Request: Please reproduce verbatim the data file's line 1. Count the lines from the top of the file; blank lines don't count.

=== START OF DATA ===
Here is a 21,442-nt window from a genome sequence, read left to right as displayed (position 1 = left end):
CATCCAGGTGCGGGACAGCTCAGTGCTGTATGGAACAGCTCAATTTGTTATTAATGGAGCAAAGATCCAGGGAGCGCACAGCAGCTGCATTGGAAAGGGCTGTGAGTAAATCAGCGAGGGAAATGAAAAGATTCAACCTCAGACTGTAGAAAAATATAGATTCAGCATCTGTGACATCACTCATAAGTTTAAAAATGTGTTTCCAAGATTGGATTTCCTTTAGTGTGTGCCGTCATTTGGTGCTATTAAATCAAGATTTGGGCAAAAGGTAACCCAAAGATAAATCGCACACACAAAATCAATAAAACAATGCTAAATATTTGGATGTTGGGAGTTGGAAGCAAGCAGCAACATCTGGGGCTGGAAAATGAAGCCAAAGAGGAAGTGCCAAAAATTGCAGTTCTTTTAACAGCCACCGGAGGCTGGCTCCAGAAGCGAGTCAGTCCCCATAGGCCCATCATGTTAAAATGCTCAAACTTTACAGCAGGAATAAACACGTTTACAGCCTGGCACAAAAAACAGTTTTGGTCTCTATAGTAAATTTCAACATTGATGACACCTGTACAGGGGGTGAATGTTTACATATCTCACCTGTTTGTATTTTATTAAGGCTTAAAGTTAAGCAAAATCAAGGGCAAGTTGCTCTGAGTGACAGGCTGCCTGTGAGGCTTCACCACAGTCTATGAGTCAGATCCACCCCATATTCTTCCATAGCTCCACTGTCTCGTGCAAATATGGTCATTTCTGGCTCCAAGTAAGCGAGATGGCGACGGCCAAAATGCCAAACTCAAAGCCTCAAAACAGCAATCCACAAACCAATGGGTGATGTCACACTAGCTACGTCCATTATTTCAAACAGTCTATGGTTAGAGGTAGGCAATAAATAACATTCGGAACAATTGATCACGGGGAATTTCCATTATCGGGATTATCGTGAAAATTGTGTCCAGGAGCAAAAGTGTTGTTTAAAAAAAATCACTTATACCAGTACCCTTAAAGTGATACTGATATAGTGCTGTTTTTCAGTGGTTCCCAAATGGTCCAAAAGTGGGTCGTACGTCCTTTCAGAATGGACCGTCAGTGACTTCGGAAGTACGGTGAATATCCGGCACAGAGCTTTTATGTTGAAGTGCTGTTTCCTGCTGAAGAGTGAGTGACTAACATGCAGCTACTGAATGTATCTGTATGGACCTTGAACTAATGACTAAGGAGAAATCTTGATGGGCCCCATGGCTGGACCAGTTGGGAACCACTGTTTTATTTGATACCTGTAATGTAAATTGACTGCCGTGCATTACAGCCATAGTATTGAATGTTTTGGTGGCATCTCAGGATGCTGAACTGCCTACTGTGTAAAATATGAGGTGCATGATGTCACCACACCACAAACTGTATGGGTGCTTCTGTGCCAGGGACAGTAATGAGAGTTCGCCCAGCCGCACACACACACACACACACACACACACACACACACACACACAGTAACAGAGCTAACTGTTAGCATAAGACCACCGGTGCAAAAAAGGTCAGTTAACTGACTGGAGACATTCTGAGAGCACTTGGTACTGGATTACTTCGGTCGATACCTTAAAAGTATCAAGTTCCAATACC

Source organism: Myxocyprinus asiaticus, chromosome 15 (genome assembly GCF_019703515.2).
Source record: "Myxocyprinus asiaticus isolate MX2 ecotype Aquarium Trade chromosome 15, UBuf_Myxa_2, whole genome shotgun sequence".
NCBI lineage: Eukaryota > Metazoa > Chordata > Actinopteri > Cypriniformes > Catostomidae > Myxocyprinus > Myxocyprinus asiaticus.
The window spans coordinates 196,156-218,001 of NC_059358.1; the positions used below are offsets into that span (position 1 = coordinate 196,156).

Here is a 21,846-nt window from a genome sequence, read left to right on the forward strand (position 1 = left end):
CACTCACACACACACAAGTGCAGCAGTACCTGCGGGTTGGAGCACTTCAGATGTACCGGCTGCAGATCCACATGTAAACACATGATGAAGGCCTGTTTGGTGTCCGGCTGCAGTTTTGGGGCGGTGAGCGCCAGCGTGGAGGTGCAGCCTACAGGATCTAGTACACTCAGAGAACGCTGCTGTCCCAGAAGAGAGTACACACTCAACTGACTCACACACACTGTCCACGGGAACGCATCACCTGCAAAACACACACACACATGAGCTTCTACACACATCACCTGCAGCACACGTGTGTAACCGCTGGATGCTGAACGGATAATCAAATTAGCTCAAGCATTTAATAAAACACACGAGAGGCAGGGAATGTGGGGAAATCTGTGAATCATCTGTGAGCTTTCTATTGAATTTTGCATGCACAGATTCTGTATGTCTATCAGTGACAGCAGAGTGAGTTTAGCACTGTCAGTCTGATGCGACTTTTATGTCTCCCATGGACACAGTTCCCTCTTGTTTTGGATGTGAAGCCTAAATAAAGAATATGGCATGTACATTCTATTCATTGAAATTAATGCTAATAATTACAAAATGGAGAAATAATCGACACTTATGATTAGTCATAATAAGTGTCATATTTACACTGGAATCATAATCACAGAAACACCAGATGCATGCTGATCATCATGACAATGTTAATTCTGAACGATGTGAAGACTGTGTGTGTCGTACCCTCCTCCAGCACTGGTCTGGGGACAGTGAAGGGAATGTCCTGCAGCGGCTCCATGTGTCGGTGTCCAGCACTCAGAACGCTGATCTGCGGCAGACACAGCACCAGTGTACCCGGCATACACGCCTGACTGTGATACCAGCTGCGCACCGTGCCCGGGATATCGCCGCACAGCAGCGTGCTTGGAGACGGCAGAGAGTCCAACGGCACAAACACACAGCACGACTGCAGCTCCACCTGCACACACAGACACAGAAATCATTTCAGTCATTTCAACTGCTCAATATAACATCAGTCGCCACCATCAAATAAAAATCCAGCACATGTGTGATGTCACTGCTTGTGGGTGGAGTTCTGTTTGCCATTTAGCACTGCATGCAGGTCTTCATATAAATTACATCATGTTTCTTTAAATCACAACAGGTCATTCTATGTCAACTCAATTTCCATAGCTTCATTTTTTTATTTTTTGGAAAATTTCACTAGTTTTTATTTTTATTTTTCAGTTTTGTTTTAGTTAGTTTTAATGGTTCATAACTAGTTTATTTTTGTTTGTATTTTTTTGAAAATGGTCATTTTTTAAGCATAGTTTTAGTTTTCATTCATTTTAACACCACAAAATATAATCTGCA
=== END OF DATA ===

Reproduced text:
Here is a 21,442-nt window from a genome sequence, read left to right as displayed (position 1 = left end):